By Chad Harwood-Jones
When it comes to influencer marketing, more and more research is showing that micro-influencers are the most powerful choice. Perceived as more genuine and more trustworthy than the bigger names on YouTube and social media, micro-influencers are simultaneously relatable and believable. That’s exactly why they’re the key to a winning influencer strategy.
Real People, Real Results
Relatability is an important part of any ad campaign. From Aviva’s Drive App Challenge campaign to Tesco’s Food Love Stories, the attraction of “being real” can’t be underestimated. Brands of all shapes, sizes and sectors have found success in this style of campaign, appealing to an equally diverse range of consumers.
The idea of spending vast sums of money on getting one big-name star to endorse your product is becoming old-fashioned. Finding influencers who aren’t quite as high up the food chain doesn’t just save you money on fees, but also grants you access to a more loyal audience. Everybody knows that Zoella gets paid to endorse people’s products, but when someone with a much smaller following does the same thing it feels like a genuine review.
Micro-influencers often have better engagement than those with greater followings, too. HelloSociety, an influencer agency, say they’ve found that micro-influencers can have as much as 60% higher engagement than celebrity accounts.
While the little guys may have 20,000 followers instead of 200,000, those followers are likely to be checking out almost every update – and the accounts are less likely to be run by bots.
Be the Next Success Story
Brands that have already started to focus their energy on micro-influencers are achieving brag-worthy results. All Bar One increased their brunch sales by 28% across 50 venues with a three-month ‘Brunching’ campaign, working with a diverse range of influencers relevant to their desired target audience.
With a focus on professional women aged 25-34, All Bar One picked out 10 micro-influencers to create visual content about their brunch experiences. Aside from the 594% increase in engagement on their Instagram posts and 63% increase in Facebook engagement, All Bar One also racked up an extra 1,800 brunches sold per week. Not bad for a collaboration with 10 micro-influencers, with a combined 200,000 followers between them.
Kyla Brennan, who founded HelloSociety, says that influencer marketing is most effective when the influencer is viewed as the consumer’s peer. “Engagement goes down once you reach a certain threshold of followers,” she stated in a recent interview with AdWeek, “which is almost counterintuitive.” Categorizing micro-influencers as those with less than 30,000 followers, Brennan went on to say of bigger name influencers: “You might get more eyeballs (on the product), but they won’t be eyeballs that care.”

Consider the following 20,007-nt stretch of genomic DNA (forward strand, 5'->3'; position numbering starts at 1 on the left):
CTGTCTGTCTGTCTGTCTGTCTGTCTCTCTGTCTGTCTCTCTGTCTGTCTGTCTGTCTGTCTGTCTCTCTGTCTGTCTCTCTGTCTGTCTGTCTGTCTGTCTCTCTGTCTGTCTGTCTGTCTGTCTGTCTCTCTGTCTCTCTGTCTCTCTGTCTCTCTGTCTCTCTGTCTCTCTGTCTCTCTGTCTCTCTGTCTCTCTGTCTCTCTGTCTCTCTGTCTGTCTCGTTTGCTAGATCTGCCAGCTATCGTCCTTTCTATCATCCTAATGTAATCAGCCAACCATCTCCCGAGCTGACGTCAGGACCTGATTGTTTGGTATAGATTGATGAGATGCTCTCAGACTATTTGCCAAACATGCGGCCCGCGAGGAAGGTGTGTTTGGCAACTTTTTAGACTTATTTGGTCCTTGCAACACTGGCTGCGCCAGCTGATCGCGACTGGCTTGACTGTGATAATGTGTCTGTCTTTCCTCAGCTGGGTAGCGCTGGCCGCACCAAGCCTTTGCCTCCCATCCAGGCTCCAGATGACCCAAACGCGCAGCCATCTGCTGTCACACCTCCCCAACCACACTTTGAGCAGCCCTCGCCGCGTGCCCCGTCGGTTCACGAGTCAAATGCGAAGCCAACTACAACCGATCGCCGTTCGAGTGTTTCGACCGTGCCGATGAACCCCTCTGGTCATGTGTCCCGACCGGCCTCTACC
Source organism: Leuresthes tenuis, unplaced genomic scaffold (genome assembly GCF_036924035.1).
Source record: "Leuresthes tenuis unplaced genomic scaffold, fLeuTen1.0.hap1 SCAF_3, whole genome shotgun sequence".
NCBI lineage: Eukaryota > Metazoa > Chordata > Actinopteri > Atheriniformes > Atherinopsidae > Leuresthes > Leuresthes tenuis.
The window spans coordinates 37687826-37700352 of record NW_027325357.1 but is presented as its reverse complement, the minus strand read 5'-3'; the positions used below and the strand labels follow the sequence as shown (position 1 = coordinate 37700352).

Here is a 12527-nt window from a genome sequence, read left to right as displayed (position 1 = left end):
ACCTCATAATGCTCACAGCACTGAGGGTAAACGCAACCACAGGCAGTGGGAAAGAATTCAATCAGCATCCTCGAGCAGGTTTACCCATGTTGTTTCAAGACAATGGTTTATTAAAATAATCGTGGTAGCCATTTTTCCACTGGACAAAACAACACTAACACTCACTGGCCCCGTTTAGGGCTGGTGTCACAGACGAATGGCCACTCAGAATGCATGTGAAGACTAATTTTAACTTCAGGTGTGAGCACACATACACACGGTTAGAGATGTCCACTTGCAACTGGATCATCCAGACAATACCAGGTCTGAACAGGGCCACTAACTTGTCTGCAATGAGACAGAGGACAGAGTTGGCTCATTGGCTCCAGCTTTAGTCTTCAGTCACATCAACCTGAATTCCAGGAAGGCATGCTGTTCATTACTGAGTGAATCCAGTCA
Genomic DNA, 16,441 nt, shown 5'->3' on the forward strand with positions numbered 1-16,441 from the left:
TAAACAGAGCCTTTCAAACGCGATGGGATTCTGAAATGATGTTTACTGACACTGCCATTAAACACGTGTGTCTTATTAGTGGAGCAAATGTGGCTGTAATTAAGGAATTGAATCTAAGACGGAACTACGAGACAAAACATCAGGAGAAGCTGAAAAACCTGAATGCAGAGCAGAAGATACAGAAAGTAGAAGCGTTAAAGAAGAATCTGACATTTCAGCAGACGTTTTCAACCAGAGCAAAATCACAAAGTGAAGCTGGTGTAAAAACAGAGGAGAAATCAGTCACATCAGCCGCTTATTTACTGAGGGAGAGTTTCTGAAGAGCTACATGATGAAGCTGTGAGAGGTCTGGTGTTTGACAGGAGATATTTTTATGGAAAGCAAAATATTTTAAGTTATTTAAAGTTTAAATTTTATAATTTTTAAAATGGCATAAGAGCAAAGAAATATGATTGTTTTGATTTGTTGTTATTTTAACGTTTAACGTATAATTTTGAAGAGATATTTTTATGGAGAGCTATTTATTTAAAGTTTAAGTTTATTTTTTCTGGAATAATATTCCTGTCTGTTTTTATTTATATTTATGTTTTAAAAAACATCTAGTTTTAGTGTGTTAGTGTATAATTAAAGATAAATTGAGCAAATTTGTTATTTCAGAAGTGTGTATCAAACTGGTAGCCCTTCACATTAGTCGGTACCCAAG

Influencer campaigns are far more about brand identity and brand awareness than they are about sales. While the sight of your product in an Insta update or YouTube roundup may well increase sales, what you’re achieving by working with influencers is an increase in exposure, and an understanding of who you are and what you offer. Modern consumers pay very little attention to billboards and TV ads, but get yourself into their social feeds and you’re right in the spotlight.
A sponsored ad, tailored ad or any other generic advertising format gets scrolled past more often than it gets clicked on, but loyal followers pay attention to what their favorite personalities are up to. Even if they don’t immediately see something in their feed, chances are they’re going to go looking for those recent updates.
Micro-influencers give you the opportunity to use influencer marketing tactics more frequently, more affordably and more effectively than their Insta-famous counterparts. They’re also more likely to be open to partnerships in the first place, as their inboxes aren’t as flooded with freebies, free trips and substantial cheques from other marketing agencies.
If you’re in need of some new and exciting, consumer-friendly marketing, look no further than micro-influencers.